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20.11.2018 | Review Article | Ausgabe 1/2019

Biomass Conversion and Biorefinery 1/2019

Additives as a fuel-oriented measure to mitigate inorganic particulate matter (PM) emissions during small-scale combustion of solid biofuels

Zeitschrift:
Biomass Conversion and Biorefinery > Ausgabe 1/2019
Autoren:
Christian Gollmer, Isabel Höfer, Martin Kaltschmitt
Wichtige Hinweise

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Abstract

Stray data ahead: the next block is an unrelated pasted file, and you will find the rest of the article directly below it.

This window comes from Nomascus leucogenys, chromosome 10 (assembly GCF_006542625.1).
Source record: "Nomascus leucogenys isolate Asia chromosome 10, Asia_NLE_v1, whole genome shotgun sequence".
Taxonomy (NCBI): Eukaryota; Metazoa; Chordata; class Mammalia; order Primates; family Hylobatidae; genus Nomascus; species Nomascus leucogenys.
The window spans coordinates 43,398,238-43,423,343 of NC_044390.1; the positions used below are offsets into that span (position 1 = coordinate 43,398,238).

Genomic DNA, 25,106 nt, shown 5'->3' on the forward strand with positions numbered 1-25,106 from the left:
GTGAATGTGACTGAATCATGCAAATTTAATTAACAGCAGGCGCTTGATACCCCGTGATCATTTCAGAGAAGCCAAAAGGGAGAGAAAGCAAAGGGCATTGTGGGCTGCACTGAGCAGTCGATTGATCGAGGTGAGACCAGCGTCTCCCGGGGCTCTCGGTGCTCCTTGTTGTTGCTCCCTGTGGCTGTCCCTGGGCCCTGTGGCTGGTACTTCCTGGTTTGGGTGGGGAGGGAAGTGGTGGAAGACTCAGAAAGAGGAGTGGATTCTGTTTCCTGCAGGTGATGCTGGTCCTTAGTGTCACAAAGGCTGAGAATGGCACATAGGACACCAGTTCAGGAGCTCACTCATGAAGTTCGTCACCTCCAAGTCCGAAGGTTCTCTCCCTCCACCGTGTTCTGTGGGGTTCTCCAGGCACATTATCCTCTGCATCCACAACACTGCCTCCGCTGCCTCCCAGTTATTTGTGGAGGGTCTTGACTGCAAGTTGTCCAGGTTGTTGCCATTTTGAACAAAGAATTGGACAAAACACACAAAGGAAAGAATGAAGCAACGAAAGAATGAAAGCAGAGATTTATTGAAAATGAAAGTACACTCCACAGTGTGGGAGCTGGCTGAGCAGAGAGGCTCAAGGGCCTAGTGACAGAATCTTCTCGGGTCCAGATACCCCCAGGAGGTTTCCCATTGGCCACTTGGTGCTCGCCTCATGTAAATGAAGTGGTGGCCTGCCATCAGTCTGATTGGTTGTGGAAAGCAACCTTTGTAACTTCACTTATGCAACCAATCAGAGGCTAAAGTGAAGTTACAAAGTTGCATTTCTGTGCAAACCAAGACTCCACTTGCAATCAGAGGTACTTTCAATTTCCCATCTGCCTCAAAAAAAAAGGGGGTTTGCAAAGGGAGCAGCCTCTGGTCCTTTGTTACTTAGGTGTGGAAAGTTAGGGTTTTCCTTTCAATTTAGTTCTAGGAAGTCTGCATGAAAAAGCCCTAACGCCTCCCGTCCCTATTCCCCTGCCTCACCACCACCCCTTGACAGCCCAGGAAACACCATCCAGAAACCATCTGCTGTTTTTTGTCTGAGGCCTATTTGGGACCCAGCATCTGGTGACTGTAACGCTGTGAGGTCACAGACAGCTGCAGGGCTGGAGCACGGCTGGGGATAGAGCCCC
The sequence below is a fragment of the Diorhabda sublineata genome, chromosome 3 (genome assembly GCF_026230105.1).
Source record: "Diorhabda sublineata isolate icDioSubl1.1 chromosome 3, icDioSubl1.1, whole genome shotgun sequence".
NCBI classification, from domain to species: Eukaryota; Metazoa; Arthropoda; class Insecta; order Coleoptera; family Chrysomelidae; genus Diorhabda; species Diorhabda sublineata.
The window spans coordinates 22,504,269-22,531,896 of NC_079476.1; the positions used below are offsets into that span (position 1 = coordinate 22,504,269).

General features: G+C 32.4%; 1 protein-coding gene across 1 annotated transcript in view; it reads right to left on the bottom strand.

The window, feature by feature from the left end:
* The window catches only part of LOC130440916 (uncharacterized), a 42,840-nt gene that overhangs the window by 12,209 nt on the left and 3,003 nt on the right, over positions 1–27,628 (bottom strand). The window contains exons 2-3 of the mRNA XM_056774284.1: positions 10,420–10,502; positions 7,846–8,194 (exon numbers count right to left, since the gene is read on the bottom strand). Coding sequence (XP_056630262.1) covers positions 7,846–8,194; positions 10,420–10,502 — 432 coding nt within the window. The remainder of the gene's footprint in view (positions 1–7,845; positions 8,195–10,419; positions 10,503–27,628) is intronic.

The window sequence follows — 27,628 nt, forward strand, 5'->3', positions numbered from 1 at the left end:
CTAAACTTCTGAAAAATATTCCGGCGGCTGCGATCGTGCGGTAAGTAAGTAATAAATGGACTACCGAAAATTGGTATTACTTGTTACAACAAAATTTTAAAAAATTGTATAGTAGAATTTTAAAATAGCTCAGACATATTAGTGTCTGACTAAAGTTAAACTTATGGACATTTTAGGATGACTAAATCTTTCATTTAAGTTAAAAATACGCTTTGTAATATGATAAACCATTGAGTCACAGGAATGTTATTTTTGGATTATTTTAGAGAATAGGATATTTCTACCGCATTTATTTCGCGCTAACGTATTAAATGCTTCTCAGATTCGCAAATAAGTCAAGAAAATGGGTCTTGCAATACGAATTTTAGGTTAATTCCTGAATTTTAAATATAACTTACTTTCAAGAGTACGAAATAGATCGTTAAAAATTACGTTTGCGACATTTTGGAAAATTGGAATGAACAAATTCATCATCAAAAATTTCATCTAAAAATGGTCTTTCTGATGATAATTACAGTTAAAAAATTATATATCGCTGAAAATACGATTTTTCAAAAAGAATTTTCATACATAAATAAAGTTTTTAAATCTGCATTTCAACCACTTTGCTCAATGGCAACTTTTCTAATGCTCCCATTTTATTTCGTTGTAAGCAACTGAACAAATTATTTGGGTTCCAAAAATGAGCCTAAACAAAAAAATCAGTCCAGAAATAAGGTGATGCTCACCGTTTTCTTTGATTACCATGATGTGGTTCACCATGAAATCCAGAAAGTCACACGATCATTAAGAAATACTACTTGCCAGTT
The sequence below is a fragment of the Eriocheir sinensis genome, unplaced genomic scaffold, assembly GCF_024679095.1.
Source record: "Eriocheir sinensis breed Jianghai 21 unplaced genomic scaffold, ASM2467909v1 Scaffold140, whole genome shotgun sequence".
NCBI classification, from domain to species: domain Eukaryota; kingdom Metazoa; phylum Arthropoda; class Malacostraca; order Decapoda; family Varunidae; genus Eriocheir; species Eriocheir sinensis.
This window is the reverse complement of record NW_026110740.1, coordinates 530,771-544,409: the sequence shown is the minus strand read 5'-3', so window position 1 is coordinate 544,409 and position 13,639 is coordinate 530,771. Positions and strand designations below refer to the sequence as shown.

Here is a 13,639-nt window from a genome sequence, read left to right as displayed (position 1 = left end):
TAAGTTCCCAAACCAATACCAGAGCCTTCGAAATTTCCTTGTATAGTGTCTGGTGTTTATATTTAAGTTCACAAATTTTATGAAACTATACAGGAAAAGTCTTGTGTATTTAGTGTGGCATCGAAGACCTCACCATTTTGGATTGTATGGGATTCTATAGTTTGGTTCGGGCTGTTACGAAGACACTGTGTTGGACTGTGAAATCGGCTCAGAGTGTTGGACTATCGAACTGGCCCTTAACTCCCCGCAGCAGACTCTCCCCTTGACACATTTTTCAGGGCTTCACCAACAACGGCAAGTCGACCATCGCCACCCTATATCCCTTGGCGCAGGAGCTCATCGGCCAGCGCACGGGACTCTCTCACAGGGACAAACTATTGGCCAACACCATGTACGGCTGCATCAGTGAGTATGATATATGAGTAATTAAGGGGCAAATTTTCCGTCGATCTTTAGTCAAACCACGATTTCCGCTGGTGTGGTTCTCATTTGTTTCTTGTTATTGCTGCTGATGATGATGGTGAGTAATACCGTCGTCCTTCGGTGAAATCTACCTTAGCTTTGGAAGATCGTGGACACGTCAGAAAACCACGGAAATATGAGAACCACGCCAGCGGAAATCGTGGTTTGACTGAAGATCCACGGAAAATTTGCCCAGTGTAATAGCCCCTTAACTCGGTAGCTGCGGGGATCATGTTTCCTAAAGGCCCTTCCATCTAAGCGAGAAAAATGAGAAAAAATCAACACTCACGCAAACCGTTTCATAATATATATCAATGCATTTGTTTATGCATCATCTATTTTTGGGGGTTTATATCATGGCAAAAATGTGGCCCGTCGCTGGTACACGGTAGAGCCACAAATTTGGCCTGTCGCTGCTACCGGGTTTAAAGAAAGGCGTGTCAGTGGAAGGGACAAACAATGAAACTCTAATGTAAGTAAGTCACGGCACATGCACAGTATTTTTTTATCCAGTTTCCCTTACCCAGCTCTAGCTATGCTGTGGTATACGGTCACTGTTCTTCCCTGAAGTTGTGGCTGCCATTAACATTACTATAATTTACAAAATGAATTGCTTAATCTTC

During combustion of solid biofuels, particulate matter (PM) harmful to humans and the environment is formed and released into ambient air. These aerosols can be distinguished by their origin, as they either originate from inorganic elements (e.g., K, Na, Cl, S, Ca, Mg, Si, P, Zn, Pb) naturally contained in solid biofuels or from the organic matrix (e.g., C, H, O) of the biofuel. While inorganic particles (e.g., KCl, K2SO4, CaO, ZnO) are usually inevitably released during combustion, organic emissions (e.g., PAHs, VOC, soot) are primarily obtained due to the incomplete fuel oxidation. Within this context, this article aims to summarize the basics of inorganic PM formation during small-scale combustion of solid biofuels; this is especially realized for wood fuels. First, some basics on PM emissions are presented; this includes overall definitions, common particle size fractions (e.g., PM10, PM2.5, PM0.1), chemical composition, and physical characteristics. Subsequently, the PM formation during thermochemical conversion of solid biofuels is described for PM of inorganic origin. Then, primary measures to reduce these inorganic PM emissions in small-scale combustion appliances are discussed. This is especially true for an additivation as one option to reduce PM of inorganic origin. Hence, mechanisms and reactions of different additives (e.g., based on alumina silicate, calcium, or phosphorus) are outlined, before conclusions regarding the impact potential of the considered additives are drawn. Finally, the overall information about reactions, products and byproducts are summarized related to the most efficient additive.

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